The dustbin of history?
Dear Sir David,
We briefly overlapped, I recall, as schoolboys at Winchester, but I remember you better from the time in the early 1990s when I was reporting from the UN in New York and you were the British ambassador there. You were much admired by the journalists for your capacity to skip out of security council meetings with extraordinary rapidity to the corridor outside-where the television cameras would be waiting. Invariably you would get your version of events across before that of Madeleine Albright, the American ambassador-never your favourite, I believe. I thought then that you were a wonderful operator and often wondered whether you had not missed your vocation-you could have been an actor or even a politician. But I guess a good diplomat must also have a sense of theatre.
I had gone to New York for the Guardian to see whether the UN had a future in the post-cold war era. There was a good deal of talk after 1989 about a possible new world order, and some people thought that the UN might be revived as a valuable tool for the conduct of international relations. The Guardian, with its traditional sympathy for the peaceful resolution of conflict, was interested to know whether the time had come to upgrade its coverage of the institution.
I confess that even before I arrived in New York I was but a lukewarm supporter of the UN. I did not take the rightwing line that it was a positive menace. I saw it more as an irrelevance. I suspect that you too, after half a lifetime dealing with the evolving dynamics of Europe, must have wondered whether you had been put out to grass when sent to New York.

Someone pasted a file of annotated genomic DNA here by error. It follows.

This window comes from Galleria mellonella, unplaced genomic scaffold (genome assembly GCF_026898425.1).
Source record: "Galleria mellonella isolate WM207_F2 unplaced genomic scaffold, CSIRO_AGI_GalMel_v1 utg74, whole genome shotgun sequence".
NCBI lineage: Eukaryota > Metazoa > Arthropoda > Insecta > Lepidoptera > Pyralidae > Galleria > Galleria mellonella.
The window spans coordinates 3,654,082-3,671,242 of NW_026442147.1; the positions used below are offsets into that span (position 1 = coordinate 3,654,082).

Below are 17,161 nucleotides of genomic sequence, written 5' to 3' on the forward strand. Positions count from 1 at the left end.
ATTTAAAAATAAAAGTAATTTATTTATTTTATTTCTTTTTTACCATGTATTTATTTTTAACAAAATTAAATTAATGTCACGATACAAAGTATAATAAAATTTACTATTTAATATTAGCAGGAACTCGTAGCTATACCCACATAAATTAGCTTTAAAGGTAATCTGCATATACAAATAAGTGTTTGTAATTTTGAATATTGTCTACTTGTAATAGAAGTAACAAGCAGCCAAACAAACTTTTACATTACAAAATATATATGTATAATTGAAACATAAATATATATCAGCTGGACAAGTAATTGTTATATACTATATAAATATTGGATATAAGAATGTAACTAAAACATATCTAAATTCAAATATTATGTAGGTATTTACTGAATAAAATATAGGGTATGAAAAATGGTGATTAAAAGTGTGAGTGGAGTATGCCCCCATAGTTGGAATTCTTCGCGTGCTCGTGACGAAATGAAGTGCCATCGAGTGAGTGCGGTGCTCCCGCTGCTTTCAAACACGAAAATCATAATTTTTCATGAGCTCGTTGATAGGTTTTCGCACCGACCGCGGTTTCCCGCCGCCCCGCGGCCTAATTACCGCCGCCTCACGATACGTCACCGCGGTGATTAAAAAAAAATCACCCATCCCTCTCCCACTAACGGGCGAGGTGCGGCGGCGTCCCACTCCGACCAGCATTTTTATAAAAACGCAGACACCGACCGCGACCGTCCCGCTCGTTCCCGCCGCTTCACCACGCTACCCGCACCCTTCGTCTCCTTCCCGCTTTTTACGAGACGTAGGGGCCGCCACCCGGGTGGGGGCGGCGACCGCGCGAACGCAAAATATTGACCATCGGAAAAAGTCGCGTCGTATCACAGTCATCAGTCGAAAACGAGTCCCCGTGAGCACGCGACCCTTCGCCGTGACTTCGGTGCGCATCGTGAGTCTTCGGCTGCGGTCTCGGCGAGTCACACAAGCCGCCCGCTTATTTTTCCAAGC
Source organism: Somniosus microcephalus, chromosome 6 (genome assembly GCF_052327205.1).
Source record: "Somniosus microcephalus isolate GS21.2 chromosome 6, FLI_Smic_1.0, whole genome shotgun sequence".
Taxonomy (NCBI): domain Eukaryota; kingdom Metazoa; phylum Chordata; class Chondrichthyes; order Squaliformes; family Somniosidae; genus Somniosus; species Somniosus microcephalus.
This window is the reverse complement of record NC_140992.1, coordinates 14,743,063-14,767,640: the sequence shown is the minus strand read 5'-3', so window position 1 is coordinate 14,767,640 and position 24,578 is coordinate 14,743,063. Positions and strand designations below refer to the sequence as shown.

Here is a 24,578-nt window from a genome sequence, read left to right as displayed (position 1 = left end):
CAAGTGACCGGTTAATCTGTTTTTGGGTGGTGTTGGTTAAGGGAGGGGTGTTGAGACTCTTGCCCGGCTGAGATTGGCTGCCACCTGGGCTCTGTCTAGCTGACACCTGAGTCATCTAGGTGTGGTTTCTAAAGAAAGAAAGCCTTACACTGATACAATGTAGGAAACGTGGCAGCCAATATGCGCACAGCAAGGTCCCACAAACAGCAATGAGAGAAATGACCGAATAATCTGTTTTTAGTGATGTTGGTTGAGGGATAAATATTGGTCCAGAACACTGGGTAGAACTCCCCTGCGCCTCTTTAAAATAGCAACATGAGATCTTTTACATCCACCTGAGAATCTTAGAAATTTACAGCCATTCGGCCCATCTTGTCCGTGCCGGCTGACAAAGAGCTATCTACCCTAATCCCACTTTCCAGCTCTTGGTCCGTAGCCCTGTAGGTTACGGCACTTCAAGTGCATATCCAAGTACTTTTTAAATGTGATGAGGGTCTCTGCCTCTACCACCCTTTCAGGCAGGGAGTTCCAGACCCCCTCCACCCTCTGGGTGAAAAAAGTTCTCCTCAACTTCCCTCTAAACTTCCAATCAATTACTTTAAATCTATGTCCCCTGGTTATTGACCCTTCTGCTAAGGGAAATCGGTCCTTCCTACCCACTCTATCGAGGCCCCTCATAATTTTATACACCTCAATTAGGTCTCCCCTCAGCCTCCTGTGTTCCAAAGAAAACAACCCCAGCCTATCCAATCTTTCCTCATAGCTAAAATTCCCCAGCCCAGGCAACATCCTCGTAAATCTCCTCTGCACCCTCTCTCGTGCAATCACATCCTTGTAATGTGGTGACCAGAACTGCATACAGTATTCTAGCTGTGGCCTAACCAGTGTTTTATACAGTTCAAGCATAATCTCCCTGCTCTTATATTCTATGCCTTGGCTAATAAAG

It is difficult now to remember that once there was tremendous political support in Britain for the UN. When I was at Oxford in the late 1950s, the UN Association was the largest political club in the university (level pegging with CND). The Congo crisis, handled by the UN for several years, attracted even more attention than the affairs of Yugoslavia have done in recent years. Working at Chatham House in the early 1960s, I recall there being at least two researchers working on UN affairs, as well as a full-time librarian dealing with the UN’s formidable printed output.
Yet by the time of the Reagan-Thatcher…